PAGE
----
pfSense installation continued, part 2 of 3
Tags:  pfSense, security,  first published on Jan 1, 2016

In the previous step of this tutorial we set up the pfSense VM in virtualbox, let’s now start it up and actually install pfSense. Allow the boot to continue until you get to the VLAN prompt we do not need to set up VLANs for our usage, so press ‘n’ and continue,

from now on unless specified these will be text-mode console pfSense screens, this is the beginning of the first boot, the prompt mentioned is 'Do you want to set up VLANs now [y|n]'

then you just have to enter all the NICs we have until there are no more and press enter with an empty line

after pressing n there will be various prompts where one configures the connected interfaces, all of the prompts are of the 'Enter the XX interface name or a for auto-detection' variety, WAN has to be set to vtnet0, LAN to vtnet1

continuing with the interfaces, optional 1 to vtnet2, 2 to vtnet3 and so on until you reach optional 14 to vtnet15, having finished simply press enter

you will now get a recap screen with the assignments that were specified

recap screen with the previous assignments, WAN to vtnet0, LAN to vtnet1 OPT1 to vtnet2 and so on until OPT14 to vtnet15, with a proceed y/n prompt

which can be accepted by pressing ‘y’, afterwards we can move to the actual HD installation

the pfSense main text menu, type 99 to select the pfSense installation option

in the pfSense installation, configure console screen, select accept these settings with everything set to default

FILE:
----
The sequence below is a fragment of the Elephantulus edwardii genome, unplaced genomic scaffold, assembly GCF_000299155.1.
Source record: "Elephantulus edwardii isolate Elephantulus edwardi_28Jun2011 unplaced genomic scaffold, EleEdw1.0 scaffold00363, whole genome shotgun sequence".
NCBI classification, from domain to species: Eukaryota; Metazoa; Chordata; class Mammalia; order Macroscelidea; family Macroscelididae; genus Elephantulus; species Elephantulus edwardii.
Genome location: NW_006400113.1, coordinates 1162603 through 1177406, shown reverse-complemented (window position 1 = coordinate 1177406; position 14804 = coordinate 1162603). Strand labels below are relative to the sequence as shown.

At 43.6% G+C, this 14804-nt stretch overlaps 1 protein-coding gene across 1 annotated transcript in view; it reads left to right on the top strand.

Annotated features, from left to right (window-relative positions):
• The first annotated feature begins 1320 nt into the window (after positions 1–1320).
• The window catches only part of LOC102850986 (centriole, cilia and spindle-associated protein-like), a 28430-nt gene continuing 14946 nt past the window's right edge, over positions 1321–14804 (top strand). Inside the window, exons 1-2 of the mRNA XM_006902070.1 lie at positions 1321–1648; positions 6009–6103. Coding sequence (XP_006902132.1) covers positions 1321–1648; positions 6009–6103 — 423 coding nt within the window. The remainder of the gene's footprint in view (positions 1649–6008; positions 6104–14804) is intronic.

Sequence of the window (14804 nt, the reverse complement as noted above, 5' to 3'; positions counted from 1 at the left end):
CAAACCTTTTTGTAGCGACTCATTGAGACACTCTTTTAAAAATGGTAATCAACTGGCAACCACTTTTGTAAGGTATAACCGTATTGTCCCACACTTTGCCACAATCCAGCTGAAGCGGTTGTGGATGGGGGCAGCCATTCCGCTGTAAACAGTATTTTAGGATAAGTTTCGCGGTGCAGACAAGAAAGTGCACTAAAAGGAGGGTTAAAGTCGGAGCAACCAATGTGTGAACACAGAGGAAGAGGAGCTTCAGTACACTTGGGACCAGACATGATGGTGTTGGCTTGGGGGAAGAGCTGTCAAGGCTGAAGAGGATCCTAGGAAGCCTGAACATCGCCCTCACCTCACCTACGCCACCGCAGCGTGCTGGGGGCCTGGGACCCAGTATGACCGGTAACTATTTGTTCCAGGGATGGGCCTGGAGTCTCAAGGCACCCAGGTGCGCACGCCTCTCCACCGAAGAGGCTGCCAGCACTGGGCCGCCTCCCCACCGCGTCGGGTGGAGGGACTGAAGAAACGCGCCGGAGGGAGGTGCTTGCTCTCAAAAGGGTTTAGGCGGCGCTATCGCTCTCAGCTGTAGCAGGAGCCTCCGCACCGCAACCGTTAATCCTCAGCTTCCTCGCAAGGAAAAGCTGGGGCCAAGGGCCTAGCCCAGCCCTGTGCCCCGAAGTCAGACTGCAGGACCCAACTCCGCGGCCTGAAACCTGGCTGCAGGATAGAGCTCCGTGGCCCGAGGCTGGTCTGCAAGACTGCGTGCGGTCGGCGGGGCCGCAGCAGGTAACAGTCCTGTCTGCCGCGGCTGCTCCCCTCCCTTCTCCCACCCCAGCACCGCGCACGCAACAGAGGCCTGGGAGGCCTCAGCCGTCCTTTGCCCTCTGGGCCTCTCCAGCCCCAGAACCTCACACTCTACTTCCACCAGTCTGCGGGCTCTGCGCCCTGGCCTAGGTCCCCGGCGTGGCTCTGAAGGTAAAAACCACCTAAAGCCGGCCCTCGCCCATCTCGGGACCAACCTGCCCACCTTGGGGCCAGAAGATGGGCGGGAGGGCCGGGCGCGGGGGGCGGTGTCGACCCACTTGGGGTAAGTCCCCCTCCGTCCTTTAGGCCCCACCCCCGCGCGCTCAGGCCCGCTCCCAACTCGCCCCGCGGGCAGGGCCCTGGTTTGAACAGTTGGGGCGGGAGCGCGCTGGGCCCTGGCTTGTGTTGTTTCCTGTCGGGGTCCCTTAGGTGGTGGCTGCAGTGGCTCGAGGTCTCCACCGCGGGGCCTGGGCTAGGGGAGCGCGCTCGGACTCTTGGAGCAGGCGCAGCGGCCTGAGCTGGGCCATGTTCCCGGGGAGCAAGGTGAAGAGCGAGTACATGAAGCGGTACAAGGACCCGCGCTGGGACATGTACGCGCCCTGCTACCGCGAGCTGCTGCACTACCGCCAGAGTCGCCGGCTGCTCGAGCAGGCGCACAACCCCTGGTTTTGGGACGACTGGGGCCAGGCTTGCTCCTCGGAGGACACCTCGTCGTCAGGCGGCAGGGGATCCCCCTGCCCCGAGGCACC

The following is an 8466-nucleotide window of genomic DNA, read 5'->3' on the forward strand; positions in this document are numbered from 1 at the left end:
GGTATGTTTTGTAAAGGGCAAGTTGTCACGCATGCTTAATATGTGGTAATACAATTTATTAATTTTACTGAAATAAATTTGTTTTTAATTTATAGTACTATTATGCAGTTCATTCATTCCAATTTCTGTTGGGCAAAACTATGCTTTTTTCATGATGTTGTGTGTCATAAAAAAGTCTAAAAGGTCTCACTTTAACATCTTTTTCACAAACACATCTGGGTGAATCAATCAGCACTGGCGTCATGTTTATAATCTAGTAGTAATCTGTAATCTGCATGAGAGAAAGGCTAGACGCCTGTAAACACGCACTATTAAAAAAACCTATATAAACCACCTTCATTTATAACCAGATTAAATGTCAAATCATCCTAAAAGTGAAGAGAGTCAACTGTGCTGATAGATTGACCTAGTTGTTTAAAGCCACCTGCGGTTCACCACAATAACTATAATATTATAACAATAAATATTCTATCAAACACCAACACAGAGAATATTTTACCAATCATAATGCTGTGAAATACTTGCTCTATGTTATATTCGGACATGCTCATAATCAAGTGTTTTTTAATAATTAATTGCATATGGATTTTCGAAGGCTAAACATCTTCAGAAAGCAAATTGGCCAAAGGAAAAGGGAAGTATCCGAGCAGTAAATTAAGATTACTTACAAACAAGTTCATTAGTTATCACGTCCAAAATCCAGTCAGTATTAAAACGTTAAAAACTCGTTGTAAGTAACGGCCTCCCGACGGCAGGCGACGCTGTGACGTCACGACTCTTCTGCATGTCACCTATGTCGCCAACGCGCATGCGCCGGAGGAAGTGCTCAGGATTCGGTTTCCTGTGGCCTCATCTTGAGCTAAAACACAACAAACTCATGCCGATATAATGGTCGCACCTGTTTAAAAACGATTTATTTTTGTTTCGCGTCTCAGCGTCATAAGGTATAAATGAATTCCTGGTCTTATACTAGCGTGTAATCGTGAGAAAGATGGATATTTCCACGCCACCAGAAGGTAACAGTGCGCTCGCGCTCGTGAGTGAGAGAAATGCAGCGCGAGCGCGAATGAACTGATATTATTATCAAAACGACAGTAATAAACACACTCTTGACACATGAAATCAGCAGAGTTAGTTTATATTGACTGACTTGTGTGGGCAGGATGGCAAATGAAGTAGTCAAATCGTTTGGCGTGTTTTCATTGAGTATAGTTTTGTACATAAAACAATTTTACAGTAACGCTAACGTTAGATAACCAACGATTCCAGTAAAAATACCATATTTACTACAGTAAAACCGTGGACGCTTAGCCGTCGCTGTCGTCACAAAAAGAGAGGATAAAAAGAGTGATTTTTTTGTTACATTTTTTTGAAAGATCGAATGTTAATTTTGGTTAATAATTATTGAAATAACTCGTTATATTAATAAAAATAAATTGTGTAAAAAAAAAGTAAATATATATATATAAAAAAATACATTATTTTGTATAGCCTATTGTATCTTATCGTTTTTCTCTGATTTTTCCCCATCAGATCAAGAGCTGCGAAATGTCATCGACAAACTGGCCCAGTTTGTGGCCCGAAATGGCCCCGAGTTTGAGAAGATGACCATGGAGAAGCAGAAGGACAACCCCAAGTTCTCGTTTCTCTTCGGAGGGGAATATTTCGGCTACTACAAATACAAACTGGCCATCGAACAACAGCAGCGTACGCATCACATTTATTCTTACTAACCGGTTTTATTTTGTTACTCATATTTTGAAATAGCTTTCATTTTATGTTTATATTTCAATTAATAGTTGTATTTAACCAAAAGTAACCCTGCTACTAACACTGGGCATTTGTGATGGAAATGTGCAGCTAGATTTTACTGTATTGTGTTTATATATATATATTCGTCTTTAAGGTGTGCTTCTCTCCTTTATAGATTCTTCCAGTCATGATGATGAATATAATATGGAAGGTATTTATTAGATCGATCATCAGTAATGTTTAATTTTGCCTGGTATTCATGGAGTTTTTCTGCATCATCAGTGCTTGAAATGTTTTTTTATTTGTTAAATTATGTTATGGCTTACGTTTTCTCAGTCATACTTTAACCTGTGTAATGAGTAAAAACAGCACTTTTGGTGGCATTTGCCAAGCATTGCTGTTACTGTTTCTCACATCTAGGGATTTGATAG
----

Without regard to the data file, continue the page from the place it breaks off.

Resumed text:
in the pfSense installation, select task screen, select quick / easy install

in the pfSense installation, are you sure confirmation, select ok

in the pfSense installation, install kernel screen, select standard kernel

in the pfSense installation, reboot screen, select reboot

Note depending on the memory and disk size you pick you might get a warning that your swap partition is not big enough to contain the memory in case of a crash, up to you if you want to customize the partition layout or ignore the warning.

You can now reboot (don’t forget to take the CD image out of the virtual drive) and you will be at the pfSense prompt. At this point I usually remove the ‘F1 boot prompt’ to speed up the boot process, to do this follow the steps listed in the official pfSense documentation here 1 which will be the following screens

custom pfSense removal of the boot prompt, at the pfSense menu select option 8 and enter sysctl kern.geom.debugflags=16 then fdisk -B ada0

custom pfSense removal of the boot prompt, after the fdisk command will get do you want to change the boot code, enter y

custom pfSense removal of the boot prompt, second and final warning, select y

and reboot the VM. pfSense is now installed, but before we can configure it via the GUI we have to set up the IP address of the LAN interface, the one that is connected to our TUN device. At the boot select option 2, set interfaces IP address

back to the pfSense console, select option 2, then 2 again to configure the LAN interface, at the various prompts select for the LAN ipv4 address, 24 for the subnet, an empty gateway and empty ipv6 address, select n to not enable dhcp on this interface

after the previous input pfSense will print some status messages following by a you can now access the webConfigurator by opening

we do not configure dhcp on our LAN interface as we’ll only ever have our Dom0 connecting there, where we have already set up as the static ip address in the systemd unit section in the previous configuration step.

After setting up the IP address, we can now continue the configuration via the provided GUI. in the next part of this tutorial.

  • Initial release - 2016-01-01